If you’ve driven by a sugar cane field since Barry hit and you may see a few canes leaning. So what does that mean for the crop this year? USDA and LSU AgCenter are going to farms and assessing the damage to figure it out.
Friday during their annual Sugar Cane Field Day in St. Martinville, LSU AgCenter invites vendors and farmers to explore what’s new in the industry and this year they will talk about the potential impact Barry will have come harvest.
“Just hope for the best, that’s all we could do.”
Sugar cane farmer Roy Latiolais says weather is a risk that comes with the job and Barry is no exception.
“It wasn’t as bad as we expected we thank God on that part, it always could be worse. It still can be worst for some.” Latiolais says. “We got canes that are leaning, a couple of broken stalks and all. Overall it’s not that much damage to be talked about, it’ll be a little slow.”
USDA LSU AgCenter are assessing damage across Acadiana. Some places are worse than others.
Blair Hebert from LSU AgCenter’s Iberia Parish Extension Office says, “It’s going to be on a low percentage, we’re not seeing the amount of water and the water that stayed like we did in 2016. We don’t have the wind effects like we did in Rita, Gustav and Ike but we do have damage.”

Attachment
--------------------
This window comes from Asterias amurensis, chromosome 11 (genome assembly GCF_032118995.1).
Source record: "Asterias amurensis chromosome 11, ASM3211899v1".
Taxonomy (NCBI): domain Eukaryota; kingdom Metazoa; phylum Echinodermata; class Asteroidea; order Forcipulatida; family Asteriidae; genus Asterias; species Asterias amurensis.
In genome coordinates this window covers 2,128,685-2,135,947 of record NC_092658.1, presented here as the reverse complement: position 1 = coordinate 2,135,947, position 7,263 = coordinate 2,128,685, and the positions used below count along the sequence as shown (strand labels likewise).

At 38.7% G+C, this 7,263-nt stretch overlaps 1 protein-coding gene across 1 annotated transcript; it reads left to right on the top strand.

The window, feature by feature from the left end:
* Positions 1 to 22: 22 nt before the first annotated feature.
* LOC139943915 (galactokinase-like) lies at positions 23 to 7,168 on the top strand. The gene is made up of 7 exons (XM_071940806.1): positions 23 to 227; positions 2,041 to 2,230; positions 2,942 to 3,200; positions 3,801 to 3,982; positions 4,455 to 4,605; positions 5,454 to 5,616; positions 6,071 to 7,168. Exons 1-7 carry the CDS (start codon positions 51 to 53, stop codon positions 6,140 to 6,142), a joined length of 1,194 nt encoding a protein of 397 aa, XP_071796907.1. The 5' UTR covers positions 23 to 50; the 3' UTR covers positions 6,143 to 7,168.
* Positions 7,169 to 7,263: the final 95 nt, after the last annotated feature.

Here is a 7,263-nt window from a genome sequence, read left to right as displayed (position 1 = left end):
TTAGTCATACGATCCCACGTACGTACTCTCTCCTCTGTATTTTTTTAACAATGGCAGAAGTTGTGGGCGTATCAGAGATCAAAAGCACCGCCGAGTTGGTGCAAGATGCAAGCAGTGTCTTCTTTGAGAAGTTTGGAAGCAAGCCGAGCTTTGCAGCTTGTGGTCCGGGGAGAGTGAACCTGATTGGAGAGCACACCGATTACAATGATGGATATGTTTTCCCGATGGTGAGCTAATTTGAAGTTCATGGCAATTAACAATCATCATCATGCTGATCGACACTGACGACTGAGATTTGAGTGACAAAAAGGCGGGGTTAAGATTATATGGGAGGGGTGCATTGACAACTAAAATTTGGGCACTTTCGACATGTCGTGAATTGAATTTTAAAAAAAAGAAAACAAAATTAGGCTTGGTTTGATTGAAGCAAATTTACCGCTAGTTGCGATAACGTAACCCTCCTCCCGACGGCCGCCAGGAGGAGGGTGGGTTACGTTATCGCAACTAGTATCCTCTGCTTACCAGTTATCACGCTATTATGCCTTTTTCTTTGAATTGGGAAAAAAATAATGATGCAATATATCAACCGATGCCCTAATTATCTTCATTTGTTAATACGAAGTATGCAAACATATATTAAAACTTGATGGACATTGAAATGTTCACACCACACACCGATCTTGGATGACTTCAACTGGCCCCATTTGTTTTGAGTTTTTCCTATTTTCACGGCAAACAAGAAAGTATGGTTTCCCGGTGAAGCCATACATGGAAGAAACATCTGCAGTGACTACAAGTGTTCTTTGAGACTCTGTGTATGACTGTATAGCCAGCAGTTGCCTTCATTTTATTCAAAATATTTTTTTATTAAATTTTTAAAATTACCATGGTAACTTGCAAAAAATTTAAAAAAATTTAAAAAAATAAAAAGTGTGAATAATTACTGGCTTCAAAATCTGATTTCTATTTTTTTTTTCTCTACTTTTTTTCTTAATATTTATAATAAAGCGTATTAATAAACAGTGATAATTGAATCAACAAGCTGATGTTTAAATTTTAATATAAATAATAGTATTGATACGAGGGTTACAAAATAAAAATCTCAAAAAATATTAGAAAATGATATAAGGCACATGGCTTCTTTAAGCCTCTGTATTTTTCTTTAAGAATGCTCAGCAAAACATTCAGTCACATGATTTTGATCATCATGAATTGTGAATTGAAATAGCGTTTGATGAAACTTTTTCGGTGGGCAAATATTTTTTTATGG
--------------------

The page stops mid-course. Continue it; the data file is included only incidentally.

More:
That’s for the sugar cane crop, it’s different for soybeans because they are grown closer to the coast and are more fragile.
Hebert says, “Right now we’re thinking some of those soybeans will be a total lost and we won’t be able to harvest them.”
Some farmers are still pumping water out of their fields. With more rain on the way there are still concerns on what will happen to future crops.
Hebert says, “Naturally, where the worst conditions are that’s what’s taking the longest to get back on those areas and allowing us to assess the damages that’s kind of where we are with that.”
There is another Sugar Cane Field Day Tuesday July 23 at 7:45 a.m. in Iberia Parish. For more information call 337-369-4440.